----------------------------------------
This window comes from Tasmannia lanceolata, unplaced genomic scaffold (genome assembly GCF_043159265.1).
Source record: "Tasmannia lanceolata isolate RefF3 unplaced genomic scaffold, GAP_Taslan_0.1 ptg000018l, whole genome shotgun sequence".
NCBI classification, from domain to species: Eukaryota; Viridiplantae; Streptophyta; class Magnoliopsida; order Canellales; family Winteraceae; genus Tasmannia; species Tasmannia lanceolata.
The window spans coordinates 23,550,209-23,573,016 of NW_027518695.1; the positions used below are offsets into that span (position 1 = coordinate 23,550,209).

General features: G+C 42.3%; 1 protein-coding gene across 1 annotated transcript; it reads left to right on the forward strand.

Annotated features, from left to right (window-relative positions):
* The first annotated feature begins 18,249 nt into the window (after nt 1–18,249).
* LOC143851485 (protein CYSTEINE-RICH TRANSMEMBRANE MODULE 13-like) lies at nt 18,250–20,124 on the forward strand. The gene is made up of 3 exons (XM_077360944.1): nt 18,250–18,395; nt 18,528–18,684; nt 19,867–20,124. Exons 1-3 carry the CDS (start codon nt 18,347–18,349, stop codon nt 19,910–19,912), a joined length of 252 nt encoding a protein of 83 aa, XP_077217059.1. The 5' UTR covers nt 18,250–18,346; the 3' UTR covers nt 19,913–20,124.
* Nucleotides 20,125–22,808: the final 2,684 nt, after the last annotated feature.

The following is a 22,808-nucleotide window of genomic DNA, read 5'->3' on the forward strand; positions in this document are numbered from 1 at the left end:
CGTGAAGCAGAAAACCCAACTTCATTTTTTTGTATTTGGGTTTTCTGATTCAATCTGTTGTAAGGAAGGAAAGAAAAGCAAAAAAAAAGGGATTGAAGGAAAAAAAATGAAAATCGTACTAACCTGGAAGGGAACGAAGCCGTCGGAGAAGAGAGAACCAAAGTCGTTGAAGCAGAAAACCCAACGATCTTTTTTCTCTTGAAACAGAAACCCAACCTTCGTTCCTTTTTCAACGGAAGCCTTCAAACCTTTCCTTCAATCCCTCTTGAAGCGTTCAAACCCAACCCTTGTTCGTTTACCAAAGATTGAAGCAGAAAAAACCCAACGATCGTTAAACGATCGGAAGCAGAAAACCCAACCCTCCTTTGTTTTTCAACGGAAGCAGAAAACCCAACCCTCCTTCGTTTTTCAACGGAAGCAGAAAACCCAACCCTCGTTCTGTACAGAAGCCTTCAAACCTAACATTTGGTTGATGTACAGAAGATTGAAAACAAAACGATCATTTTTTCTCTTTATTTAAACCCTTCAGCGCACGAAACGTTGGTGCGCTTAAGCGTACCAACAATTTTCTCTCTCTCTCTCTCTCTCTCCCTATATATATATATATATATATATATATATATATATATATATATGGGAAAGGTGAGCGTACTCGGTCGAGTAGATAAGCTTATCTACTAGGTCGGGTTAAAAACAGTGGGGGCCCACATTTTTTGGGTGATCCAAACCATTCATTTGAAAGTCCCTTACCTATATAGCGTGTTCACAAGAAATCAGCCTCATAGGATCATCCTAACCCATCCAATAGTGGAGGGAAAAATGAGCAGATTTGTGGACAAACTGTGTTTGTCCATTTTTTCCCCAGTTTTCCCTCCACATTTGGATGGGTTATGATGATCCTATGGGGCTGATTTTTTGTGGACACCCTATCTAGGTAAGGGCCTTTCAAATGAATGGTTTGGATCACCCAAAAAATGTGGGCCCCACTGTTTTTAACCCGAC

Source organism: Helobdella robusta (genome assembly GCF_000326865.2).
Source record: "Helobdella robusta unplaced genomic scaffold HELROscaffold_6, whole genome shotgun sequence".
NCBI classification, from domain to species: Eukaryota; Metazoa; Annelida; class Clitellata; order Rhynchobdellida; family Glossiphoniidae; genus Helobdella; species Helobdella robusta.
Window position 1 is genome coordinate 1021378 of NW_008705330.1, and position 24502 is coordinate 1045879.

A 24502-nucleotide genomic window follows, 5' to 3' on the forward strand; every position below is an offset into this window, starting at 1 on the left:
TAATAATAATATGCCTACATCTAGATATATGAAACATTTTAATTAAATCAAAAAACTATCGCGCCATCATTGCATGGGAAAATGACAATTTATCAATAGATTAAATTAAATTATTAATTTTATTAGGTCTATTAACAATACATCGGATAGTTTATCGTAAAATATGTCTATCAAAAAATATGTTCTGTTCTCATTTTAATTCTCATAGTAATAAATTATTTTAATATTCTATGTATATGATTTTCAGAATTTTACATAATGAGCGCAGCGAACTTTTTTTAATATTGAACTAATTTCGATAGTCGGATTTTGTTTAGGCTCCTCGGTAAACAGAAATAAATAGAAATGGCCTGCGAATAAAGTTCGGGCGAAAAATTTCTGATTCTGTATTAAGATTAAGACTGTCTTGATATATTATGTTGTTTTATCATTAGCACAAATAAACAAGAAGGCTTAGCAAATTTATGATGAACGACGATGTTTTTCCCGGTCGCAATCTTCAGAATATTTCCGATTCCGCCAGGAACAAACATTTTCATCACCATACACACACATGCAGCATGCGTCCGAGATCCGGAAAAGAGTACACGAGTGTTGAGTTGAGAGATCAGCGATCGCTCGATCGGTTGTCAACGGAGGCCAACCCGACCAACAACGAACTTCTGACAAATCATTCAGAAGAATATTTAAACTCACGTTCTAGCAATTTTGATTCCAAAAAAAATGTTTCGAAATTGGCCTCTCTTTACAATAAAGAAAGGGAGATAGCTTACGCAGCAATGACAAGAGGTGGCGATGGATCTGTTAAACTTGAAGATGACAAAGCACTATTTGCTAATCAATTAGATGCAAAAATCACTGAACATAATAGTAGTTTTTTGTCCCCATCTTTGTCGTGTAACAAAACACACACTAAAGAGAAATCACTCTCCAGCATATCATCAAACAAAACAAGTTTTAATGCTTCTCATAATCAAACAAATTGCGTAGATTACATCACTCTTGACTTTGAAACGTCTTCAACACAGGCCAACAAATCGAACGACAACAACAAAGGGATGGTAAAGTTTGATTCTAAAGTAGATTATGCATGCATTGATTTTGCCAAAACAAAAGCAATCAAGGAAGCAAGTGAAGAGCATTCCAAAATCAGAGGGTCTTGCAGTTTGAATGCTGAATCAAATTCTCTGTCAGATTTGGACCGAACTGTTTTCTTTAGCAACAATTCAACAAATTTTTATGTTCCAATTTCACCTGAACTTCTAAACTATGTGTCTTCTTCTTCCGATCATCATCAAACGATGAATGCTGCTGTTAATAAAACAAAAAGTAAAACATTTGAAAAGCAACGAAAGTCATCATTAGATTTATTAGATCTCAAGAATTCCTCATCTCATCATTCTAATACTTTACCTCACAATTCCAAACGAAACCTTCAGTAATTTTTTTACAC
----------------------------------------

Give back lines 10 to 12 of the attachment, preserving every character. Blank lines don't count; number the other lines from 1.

The following is a 22,808-nucleotide window of genomic DNA, read 5'->3' on the forward strand; positions in this document are numbered from 1 at the left end:
CGTGAAGCAGAAAACCCAACTTCATTTTTTTGTATTTGGGTTTTCTGATTCAATCTGTTGTAAGGAAGGAAAGAAAAGCAAAAAAAAAGGGATTGAAGGAAAAAAAATGAAAATCGTACTAACCTGGAAGGGAACGAAGCCGTCGGAGAAGAGAGAACCAAAGTCGTTGAAGCAGAAAACCCAACGATCTTTTTTCTCTTGAAACAGAAACCCAACCTTCGTTCCTTTTTCAACGGAAGCCTTCAAACCTTTCCTTCAATCCCTCTTGAAGCGTTCAAACCCAACCCTTGTTCGTTTACCAAAGATTGAAGCAGAAAAAACCCAACGATCGTTAAACGATCGGAAGCAGAAAACCCAACCCTCCTTTGTTTTTCAACGGAAGCAGAAAACCCAACCCTCCTTCGTTTTTCAACGGAAGCAGAAAACCCAACCCTCGTTCTGTACAGAAGCCTTCAAACCTAACATTTGGTTGATGTACAGAAGATTGAAAACAAAACGATCATTTTTTCTCTTTATTTAAACCCTTCAGCGCACGAAACGTTGGTGCGCTTAAGCGTACCAACAATTTTCTCTCTCTCTCTCTCTCTCTCCCTATATATATATATATATATATATATATATATATATATATATATGGGAAAGGTGAGCGTACTCGGTCGAGTAGATAAGCTTATCTACTAGGTCGGGTTAAAAACAGTGGGGGCCCACATTTTTTGGGTGATCCAAACCATTCATTTGAAAGTCCCTTACCTATATAGCGTGTTCACAAGAAATCAGCCTCATAGGATCATCCTAACCCATCCAATAGTGGAGGGAAAAATGAGCAGATTTGTGGACAAACTGTGTTTGTCCATTTTTTCCCCAGTTTTCCCTCCACATTTGGATGGGTTATGATGATCCTATGGGGCTGATTTTTTGTGGACACCCTATCTAGGTAAGGGCCTTTCAAATGAATGGTTTGGATCACCCAAAAAATGTGGGCCCCACTGTTTTTAACCCGAC

Source organism: Helobdella robusta (genome assembly GCF_000326865.2).